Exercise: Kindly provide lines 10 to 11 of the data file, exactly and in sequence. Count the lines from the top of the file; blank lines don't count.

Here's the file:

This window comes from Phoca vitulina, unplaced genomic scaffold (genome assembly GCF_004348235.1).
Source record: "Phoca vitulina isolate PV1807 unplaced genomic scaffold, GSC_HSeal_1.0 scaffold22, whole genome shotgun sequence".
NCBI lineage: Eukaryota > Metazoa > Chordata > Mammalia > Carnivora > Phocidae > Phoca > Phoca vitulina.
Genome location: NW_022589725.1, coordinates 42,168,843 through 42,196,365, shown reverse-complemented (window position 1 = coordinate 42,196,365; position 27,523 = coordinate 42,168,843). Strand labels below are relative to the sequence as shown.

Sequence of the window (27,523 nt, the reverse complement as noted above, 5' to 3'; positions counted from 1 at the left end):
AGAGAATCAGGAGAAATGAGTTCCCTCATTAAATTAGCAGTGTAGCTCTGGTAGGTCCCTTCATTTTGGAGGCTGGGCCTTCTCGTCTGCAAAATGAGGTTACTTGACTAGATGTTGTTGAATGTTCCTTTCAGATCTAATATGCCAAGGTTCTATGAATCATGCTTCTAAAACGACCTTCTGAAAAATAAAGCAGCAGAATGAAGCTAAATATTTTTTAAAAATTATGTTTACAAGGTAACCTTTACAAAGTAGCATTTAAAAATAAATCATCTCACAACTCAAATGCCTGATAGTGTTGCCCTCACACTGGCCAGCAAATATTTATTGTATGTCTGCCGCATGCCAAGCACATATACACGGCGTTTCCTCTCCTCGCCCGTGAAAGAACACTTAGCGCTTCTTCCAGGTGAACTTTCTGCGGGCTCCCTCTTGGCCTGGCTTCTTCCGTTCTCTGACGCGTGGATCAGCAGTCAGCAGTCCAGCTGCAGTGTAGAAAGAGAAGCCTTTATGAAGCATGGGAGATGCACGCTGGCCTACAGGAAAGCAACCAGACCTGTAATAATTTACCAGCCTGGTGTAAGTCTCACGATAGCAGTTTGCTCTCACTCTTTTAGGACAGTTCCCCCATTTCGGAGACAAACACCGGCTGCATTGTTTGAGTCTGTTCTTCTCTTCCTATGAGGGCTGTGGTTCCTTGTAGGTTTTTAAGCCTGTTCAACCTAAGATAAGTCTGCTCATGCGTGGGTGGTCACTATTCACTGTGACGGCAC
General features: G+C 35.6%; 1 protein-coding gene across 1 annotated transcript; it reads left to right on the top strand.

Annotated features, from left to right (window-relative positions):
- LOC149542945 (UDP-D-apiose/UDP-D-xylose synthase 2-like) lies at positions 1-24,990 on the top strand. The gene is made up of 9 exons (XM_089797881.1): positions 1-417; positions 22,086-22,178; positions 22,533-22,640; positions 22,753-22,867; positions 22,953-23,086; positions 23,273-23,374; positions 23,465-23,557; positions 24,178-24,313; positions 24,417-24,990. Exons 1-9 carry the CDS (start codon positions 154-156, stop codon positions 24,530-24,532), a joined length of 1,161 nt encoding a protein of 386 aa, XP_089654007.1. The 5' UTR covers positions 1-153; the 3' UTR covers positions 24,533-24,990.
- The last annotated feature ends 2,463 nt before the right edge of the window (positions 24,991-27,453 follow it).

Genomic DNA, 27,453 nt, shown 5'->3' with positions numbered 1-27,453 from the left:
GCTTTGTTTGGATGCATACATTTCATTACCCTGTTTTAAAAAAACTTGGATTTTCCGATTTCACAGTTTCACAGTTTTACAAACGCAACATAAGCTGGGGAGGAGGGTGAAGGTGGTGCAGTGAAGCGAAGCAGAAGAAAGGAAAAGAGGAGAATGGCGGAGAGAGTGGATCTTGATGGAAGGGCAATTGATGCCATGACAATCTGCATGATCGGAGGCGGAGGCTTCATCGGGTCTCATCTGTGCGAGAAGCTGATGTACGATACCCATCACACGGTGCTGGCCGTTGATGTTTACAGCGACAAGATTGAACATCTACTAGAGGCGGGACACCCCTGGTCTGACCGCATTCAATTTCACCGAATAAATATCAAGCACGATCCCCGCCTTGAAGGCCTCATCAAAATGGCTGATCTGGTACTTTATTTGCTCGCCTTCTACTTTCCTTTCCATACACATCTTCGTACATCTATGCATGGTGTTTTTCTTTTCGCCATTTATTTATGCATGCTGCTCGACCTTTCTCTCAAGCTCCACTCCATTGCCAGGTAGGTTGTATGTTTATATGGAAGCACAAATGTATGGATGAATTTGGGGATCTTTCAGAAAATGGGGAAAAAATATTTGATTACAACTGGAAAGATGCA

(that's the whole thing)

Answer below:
- The last annotated feature ends 2,463 nt before the right edge of the window (positions 24,991-27,453 follow it).

Genomic DNA, 27,453 nt, shown 5'->3' with positions numbered 1-27,453 from the left: